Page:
I knew the record I wanted to make I knew the way I wanted it to sound. If I don’t do this right now I’m going to second guess myself. I am trying to figure out how to transfer what I do live onto a record without making a live record. It was a very long, tedious process for me.

Erin: Having just the acoustic guitar and bass did you feel that just those two instruments made it more challenging for you to set the mood that you wanted or was that really the type of sound you wanted to convey?

Melissa: I really wanted my acoustic guitar loud, even louder, and it will get louder. Marika has better ears than I do and she is an older and more experienced musician. I put blinders on and all I can hear is my guitar, so I don’t hear anything else. Marika and I have played together since I was 18, she produced Willing to Wait with me and I knew with a 5,000 dollar budget we couldn’t afford a drummer, so we bought the drum machine.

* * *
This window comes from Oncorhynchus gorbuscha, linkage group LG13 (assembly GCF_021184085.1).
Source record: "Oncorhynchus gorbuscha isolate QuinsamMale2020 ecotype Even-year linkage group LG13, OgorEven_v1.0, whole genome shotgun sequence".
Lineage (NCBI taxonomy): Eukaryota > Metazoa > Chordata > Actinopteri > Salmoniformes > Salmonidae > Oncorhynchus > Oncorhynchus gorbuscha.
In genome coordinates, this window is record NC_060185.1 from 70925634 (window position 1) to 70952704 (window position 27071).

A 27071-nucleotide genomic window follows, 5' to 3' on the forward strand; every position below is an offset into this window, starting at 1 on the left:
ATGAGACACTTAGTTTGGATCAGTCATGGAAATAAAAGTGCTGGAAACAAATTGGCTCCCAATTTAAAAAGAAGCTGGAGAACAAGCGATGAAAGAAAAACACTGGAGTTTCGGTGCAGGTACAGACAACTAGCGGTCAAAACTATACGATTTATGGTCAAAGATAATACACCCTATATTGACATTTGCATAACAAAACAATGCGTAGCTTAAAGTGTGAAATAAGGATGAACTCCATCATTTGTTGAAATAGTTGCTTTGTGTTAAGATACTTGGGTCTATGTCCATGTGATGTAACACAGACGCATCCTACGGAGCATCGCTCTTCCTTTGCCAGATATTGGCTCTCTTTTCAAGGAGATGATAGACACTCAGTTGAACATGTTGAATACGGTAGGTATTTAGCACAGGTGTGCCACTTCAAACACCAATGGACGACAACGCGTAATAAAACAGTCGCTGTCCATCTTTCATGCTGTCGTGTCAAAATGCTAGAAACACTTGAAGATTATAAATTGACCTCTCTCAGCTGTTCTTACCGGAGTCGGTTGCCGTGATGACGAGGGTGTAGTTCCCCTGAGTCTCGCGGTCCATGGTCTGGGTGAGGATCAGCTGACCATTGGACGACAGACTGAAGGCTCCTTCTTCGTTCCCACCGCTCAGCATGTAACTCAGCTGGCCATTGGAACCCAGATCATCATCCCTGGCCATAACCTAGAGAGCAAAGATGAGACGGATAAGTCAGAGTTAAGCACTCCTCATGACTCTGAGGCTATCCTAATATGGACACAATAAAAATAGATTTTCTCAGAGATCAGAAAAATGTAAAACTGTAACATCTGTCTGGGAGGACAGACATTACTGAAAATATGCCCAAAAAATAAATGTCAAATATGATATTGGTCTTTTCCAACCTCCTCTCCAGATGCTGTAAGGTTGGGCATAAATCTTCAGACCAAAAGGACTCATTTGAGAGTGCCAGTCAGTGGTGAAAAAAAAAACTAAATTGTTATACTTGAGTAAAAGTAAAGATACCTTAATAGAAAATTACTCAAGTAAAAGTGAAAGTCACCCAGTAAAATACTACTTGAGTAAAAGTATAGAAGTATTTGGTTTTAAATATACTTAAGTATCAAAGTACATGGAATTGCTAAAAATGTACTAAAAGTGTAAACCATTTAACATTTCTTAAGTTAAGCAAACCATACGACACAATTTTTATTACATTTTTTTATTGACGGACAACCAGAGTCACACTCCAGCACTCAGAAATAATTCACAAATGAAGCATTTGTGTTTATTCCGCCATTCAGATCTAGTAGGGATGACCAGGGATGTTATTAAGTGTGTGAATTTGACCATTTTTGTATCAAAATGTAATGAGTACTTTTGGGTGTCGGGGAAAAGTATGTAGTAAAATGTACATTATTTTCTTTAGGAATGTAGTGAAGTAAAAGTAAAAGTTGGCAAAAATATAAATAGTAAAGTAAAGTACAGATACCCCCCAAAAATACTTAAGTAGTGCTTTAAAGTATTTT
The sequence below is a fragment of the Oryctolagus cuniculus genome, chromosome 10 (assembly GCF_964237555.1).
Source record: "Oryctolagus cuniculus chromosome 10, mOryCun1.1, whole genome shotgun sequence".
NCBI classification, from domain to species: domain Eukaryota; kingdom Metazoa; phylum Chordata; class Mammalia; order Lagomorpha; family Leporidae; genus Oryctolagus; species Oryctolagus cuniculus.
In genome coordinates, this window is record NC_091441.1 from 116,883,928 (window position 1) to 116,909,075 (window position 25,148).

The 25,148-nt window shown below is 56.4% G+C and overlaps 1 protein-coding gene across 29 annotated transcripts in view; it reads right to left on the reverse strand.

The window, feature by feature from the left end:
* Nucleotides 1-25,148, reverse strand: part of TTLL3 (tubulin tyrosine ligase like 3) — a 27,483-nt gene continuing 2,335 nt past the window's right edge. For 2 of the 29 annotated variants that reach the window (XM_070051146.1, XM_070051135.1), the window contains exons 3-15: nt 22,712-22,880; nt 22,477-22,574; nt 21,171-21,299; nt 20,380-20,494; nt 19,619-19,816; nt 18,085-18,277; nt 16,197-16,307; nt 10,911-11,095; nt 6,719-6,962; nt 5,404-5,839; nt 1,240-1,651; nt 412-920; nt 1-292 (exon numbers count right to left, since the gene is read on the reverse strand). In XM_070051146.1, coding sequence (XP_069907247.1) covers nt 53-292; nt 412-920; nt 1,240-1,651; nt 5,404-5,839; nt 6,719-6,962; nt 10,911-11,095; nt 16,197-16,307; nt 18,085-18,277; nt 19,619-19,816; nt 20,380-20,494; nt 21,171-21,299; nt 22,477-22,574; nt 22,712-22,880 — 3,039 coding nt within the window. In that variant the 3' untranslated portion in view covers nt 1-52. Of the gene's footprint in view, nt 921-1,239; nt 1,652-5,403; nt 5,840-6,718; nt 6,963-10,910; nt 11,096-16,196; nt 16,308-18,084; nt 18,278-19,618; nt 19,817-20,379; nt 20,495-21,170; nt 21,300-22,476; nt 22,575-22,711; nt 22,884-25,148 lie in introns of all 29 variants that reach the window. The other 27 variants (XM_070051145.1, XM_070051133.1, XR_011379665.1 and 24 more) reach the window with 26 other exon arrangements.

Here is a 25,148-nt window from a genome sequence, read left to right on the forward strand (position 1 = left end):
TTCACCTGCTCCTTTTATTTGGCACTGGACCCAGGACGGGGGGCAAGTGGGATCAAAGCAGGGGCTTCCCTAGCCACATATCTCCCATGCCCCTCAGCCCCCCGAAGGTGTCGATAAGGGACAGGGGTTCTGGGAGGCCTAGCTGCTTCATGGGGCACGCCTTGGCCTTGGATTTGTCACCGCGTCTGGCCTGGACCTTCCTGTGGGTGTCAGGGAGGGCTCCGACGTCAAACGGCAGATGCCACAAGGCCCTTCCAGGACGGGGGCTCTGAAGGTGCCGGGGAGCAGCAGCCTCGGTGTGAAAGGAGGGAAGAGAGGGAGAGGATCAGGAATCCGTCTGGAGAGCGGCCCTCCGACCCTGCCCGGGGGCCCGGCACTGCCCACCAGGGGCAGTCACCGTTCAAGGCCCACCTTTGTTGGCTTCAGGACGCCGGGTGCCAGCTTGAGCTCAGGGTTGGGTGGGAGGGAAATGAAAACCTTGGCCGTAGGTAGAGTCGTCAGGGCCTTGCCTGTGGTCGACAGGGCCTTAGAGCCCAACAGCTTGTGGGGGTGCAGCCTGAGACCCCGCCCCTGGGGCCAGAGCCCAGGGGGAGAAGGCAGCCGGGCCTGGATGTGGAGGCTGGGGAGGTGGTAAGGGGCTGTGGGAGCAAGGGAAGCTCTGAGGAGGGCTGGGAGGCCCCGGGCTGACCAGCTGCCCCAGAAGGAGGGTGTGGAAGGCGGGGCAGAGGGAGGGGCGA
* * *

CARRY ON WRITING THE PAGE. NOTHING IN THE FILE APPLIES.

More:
So I figured everyone else is using drum machines and instead of getting in the way it created more space for my vocals and my guitar. We just kept the loops down, they are there you can hear it but its not overbearing and its consistent so it doesn’t change, almost like a background color. If you think of the record as a painting the drum machine is the wash that you put down first before you paint. It held up everything against it very nicely.

Erin: I know you have probably been asked this a million times but I have to ask because I was extremely shocked about the last song “Drive.” Is it really something that you had written just to write or were there other reasons for being so honest?

Melissa: Its a couple of things, in my own head anyway. I try to end my records with where I think I’m going next musically, I also end my records with the song I have most recently written. “Breaking Vows” on my 1st album was written while I was in the studio and I really like that song, I was in a bad way at that time, I was very lost and very angry. My biggest battle in my life is love and that is pretty apparent from all the albums is my struggle with being able to fall in love and am I really in love when I think I’m in it and certainly sex and my sexuality.